Blue Monday: Notification Hubs Get Scalability Upgrades

Not a lot happened last week in the world of Azure updates of interest to developers.

One item of note is that you can now apply a service tier setting to a specific namespace in Notification Hub, Azure’s push notification offering.

Until now, you could choose only one service level (free / basic / standard) for all the namespaces in your Azure subscription. That meant that if you have many different messaging needs, you needed to choose the service tier for the worst-case situation. Which is counterproductive in the cloud environment.

For example, maybe your solution had need to send push notifications to a small subset of users rarely, but an ongoing need to send push notification to large segments of your users frequently. You couldn’t group both those namespaces together without putting them both in the standard tier; you would need to create a whole new subscription to use the free tier, and that would make tying related services to that alternate subscription difficult to impossible.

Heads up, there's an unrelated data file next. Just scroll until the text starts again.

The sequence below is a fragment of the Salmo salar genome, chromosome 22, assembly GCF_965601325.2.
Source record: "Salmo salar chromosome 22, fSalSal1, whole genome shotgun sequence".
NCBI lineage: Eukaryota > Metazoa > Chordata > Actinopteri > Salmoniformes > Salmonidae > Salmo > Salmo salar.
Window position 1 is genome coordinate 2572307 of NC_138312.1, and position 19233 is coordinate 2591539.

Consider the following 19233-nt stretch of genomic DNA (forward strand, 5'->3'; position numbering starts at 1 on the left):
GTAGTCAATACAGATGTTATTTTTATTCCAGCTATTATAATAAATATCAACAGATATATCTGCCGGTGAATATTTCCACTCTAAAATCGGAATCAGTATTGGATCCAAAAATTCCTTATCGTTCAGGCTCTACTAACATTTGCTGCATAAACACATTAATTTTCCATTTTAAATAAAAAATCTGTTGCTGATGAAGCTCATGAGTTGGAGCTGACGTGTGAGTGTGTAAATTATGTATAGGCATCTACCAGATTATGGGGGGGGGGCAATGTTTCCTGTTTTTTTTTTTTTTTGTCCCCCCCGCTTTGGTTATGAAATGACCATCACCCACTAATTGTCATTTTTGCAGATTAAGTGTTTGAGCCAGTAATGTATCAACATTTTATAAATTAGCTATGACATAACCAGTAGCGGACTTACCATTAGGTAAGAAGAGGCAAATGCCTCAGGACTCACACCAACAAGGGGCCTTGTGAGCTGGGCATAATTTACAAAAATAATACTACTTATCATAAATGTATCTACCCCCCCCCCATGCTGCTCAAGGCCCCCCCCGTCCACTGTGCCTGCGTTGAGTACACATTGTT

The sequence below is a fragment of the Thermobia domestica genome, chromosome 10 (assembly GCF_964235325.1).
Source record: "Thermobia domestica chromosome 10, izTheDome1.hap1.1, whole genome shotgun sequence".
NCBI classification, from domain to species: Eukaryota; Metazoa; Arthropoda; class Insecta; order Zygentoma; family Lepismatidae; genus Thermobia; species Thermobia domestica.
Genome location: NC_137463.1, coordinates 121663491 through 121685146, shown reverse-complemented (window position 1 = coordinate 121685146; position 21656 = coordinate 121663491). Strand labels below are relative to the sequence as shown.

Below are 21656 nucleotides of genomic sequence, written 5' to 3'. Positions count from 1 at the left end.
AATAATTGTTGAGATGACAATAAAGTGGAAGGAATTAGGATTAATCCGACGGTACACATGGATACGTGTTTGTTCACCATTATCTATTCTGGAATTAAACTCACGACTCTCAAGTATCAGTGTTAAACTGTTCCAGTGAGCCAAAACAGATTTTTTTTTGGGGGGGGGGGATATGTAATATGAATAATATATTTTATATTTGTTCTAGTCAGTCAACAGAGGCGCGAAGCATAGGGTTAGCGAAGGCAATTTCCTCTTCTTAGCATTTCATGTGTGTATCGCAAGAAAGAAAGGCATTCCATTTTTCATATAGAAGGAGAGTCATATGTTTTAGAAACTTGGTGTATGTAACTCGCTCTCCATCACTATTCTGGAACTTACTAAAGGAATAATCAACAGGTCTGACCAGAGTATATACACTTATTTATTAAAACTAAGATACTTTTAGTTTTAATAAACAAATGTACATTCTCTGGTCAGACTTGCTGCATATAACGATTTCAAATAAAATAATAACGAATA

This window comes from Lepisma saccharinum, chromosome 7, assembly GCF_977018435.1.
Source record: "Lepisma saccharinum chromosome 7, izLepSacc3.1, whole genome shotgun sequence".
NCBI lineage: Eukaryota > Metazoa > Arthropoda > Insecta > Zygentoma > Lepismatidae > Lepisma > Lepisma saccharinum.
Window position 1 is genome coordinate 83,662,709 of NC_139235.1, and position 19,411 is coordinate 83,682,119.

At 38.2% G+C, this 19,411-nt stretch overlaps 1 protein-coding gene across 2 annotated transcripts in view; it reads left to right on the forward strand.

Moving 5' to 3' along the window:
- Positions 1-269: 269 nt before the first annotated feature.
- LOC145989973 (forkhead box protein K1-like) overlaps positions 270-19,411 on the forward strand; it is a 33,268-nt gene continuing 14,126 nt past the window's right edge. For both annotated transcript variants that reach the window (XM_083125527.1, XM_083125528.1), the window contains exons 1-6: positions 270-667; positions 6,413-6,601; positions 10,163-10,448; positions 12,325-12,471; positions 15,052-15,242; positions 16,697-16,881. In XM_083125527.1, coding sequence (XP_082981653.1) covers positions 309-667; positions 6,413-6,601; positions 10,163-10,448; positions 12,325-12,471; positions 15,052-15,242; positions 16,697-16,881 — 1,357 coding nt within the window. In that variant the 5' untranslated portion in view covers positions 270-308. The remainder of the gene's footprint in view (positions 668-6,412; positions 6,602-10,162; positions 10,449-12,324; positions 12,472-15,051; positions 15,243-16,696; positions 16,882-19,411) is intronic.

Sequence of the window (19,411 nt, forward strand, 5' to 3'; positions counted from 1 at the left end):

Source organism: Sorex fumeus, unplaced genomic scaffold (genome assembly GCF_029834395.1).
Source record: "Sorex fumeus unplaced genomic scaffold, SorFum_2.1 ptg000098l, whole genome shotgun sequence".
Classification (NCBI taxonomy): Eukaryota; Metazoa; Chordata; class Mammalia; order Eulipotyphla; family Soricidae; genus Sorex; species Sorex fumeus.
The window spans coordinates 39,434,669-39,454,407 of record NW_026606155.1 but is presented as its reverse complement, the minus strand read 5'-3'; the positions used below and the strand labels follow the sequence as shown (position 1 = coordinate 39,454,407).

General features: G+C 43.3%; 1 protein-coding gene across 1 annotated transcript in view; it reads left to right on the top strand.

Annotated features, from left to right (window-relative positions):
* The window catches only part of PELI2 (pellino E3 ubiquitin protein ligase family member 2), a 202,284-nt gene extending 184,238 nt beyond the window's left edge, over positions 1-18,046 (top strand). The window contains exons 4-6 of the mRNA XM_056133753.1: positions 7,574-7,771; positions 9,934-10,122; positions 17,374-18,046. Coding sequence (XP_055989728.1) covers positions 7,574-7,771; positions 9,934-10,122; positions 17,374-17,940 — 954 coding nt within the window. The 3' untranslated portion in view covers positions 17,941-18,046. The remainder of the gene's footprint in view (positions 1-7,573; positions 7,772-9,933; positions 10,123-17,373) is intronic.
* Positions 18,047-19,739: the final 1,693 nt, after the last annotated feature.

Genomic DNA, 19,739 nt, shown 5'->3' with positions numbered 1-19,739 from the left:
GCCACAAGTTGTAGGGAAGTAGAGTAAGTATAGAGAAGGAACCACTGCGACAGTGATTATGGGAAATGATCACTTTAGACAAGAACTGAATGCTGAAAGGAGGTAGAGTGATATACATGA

This change will allow you to create namespaces that serve specific functionality and to set an appropriate service level on that namespace.

Preview: Data import / export and scaling in Redis

Azure is previewing two new tools in Redis: Data import / export and autoscaling to the premium service tier.

Maybe I’m doing it wrong but I don’t see a huge benefit to import / export of memory cache. It kind of defeats the purpose, in my view.

I also see limited need to autoscale Redis to the premium service tier; if that’s necessary, maybe your architecture is too reliant on cache and is in serious need of simplicity. But then again, I’m not running websites or webservices with tens of millions of visitors every minute.

Generally speaking, things are in preview for a month or two before they start becoming standard features.

Protect resources from meddling

One thing I do see a great value in is the new resource lock feature, which prevents accidental deletion or reconfiguration of Azure services that you select.

The nice thing about this approach is that is can be broadly applicable across all users within a subscription. For example, I can set everyone to being unable to delete resources, and institute an external process for review of all service deletions, which tend to be harder to recover than misconfigurations.

Odds and ends

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